Chapter 8. Bad Habits
Most people have bad habits. Two of the most common dietary bad habits are excessive consumption of caffeine
and alcohol. Most diet books give you little leeway in dealing with these habits. The authors dismissively declare
that you should stop drinking alcohol and coffee on the first day of the diet and leave it at that. If only it were that
simple. These habits can be deeply ingrained and if the diet insists that you give them up, the diet is more likely to
end up in the trash, rather than your habit.

I will not ask you to give up your bad habits on the first day of the Simply Fit Diet. However, I will ask you to reduce
them. The standard of how much caffeine or alcohol is too much is a very personal one. One or two glasses of
either is likely no problem. Four or more glasses of alcohol or eight or more cups of coffee likely is a problem. The
approach I suggest is that at the start of the Simply Fit Diet you
reduce your consumption of alcohol and
caffeine by one third
. For example, if you drink three mugs of coffee a day, reduce the quantity to two. If you
drink three alcoholic beverages at night, cut back to two.

Additionally, consider altering your pattern of consumption. Try to stop drinking coffee by noon every day. This
has two benefits. First, you give your body time to process the chemicals in your system, allowing as many as 20
hours without caffeine. Second, by giving your body extra time to process the caffeine before bed, it is likely that
you will sleep better, with all the health benefits that brings. Further, if you sleep better, you are less likely to want
an extra cup of coffee in the morning.

With alcohol, consider drinking earlier in the evening and stopping well before bedtime. If you usually have a drink
with dinner, and one or two afterwards, consider switching to a before-dinner drink, and wrap up the drinking with
your meal. If one of your goals is to become a little tipsy, drinking before your meal can probably get you tipsy on
less. More important, you will let the alcohol wear off a bit more before bedtime, allowing you to sleep more
deeply. The reduction in drinking will also cut calories, leading to a more steady weight loss.

Are bad habits good?

In Woody Allen’s movie Sleeper, a health food store owner from 1973 is frozen and brought back to life in 2173. In
the comedy, science in the future world has demonstrated that many of his healthy techniques were wrong, and
many of the things he thought were bad have been proven healthy. A look at current research can make you feel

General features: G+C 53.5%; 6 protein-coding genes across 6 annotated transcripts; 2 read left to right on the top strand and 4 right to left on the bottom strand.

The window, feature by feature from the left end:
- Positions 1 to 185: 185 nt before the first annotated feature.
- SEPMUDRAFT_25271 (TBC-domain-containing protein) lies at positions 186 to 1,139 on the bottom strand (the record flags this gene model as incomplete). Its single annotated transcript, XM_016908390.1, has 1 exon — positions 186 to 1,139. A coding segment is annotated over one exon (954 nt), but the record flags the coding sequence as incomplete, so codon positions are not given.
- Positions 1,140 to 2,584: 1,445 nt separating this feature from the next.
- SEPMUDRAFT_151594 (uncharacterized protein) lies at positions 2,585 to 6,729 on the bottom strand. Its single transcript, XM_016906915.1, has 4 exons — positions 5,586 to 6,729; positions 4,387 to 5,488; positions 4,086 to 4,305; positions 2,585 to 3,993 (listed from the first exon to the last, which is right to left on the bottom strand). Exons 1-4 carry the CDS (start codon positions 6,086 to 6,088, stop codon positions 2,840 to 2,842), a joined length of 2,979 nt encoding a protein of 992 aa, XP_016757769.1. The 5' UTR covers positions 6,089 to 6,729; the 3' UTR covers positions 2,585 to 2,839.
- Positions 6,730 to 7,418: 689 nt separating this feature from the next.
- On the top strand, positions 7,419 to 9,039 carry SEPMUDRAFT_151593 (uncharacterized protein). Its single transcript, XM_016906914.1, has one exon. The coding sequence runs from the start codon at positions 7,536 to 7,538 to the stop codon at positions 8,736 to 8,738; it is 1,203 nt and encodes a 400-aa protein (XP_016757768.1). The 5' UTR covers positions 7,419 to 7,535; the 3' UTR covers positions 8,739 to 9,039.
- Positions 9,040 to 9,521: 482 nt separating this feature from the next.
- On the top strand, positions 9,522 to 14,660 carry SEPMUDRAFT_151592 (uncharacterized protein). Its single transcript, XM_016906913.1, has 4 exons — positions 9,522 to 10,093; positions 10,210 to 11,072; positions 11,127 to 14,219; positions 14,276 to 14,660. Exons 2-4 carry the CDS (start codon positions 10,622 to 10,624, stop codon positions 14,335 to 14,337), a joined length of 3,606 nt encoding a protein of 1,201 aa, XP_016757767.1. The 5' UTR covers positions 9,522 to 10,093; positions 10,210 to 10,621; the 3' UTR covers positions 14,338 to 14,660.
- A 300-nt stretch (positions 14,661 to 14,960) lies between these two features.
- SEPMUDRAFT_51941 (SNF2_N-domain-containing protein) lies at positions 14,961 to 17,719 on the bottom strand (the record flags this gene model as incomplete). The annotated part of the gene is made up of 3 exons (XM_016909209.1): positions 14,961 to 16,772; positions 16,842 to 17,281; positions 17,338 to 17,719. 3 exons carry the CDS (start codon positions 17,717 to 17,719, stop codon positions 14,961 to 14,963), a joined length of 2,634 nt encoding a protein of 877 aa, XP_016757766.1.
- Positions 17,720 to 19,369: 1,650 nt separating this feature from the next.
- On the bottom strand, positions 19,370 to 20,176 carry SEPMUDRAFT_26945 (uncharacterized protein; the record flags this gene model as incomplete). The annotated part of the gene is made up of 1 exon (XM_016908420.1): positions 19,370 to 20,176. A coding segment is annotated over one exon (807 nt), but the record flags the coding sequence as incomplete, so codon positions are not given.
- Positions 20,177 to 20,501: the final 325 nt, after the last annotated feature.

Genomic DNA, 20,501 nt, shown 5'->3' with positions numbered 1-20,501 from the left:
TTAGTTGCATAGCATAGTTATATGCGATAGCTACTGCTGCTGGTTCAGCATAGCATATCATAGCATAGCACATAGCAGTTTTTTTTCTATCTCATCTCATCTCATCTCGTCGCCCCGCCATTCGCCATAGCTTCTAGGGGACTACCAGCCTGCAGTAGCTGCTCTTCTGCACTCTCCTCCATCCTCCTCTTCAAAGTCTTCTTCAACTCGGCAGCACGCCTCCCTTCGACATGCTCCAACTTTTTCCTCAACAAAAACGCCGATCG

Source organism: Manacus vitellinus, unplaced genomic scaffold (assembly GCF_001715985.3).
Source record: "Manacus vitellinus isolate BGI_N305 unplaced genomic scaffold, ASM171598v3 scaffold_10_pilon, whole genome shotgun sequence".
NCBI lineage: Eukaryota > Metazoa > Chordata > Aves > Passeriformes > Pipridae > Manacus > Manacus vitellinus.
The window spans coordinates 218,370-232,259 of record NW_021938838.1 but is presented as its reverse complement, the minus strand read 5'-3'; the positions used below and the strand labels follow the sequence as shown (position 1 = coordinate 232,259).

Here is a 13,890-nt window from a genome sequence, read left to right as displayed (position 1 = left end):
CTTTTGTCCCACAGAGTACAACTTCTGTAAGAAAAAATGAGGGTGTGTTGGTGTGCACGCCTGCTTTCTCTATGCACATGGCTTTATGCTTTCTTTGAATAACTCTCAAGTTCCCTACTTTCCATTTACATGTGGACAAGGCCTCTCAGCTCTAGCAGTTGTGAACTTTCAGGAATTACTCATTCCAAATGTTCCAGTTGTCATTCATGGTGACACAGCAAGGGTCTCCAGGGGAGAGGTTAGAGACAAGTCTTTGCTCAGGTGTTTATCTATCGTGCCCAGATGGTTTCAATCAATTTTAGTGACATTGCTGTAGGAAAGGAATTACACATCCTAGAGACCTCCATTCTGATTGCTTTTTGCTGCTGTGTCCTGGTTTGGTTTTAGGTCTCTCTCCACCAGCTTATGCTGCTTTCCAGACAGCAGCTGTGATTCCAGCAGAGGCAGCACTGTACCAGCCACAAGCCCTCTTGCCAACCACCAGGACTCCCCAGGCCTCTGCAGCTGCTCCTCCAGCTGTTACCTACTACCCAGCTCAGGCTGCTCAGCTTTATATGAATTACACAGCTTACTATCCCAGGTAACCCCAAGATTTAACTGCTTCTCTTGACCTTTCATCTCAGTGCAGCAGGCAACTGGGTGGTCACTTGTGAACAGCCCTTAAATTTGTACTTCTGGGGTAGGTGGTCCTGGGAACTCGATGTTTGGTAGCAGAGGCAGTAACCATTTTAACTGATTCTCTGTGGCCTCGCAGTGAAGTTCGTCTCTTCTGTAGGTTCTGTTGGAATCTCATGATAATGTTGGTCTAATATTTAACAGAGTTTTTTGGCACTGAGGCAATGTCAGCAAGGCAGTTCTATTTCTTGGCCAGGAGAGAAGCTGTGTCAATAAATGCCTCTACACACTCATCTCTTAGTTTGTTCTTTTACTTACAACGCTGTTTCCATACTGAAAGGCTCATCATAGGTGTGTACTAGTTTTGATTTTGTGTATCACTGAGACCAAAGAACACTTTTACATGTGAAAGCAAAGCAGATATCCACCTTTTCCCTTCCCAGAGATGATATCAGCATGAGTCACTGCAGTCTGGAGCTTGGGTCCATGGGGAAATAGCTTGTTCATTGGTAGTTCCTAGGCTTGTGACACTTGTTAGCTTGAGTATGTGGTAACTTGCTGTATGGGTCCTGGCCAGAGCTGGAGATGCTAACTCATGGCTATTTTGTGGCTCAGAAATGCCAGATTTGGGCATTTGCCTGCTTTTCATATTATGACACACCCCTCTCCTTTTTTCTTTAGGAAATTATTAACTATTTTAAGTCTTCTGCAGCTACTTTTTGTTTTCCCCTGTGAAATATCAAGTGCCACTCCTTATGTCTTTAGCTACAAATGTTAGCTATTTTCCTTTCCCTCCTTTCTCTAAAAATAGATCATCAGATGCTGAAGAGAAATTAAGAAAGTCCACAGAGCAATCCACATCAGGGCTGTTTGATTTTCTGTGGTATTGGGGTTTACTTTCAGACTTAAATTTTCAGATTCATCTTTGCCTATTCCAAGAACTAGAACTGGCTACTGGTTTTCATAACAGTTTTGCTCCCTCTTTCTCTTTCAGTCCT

like Woody Allen’s character in
Sleeper. Sunshine, once thought to be a cancer causing factor to be avoided at
all costs, is now considered essential to health. Sunscreen, which we were told to slather on in great quantities,
may not reduce the incidence of skin cancer. Alcohol, once thought to be bad in any quantity, may be a health
tonic, and coffee, almost always seen as a bad habit, may be a useful antioxidant and dietary aide.

Alcohol.

Let me say first, that I have seen alcohol destroy the lives of friends and relatives. I like to drink and I have had
some of the best times of my life while drinking. However, if I could wave a magic wand that would wipe away all of
the alcohol in the world, I would. Unbridled consumption of alcohol has caused incredible pain and damage. If you
do not drink, I would never recommend that you start. However, if you do drink, there is growing evidence that
moderate alcohol consumption can be good for your health.

Researchers report a “U” shaped relationship between alcohol consumption and health. That is, it is healthful up
to a certain limit, and then becomes harmful.
Alcohol consumption, be it beer, wine or hard liquor, has been found
in limited quantities to improve your health and longevity, including reducing the chances of arthritis, cancer,
dementia (including Alzheimer’s disease), diabetes, enlarged prostate, and stroke. Some researchers say that
moderate alcohol consumption provides a 40-60% reduction in coronary heart disease, and the benefit of
moderate drinking exceeds the benefit of exercise on heart health. A meta-analysis shows a 30% reduction in the
risk of diabetes associated with moderate alcohol consumption.

Specifically how much alcohol is good for you is unclear. The American government says one drink a day for
women and two drinks a day for men is healthful.
Other countries specify different limits, for example Canada
allows up to two drinks a day for women and three drinks a day for men, the United Kingdom allows up to three
drinks a day for women and four drinks a day for men
What’s a “drink” of alcohol?

The U.S. Government says a standard drink has 14 grams of alcohol. So how much wine is that? If a bottle of
wine has 25 ounces, or 5 drinks, a glass has 5 ounces. If that liquid is 12% alcohol, a glass of wine would have 14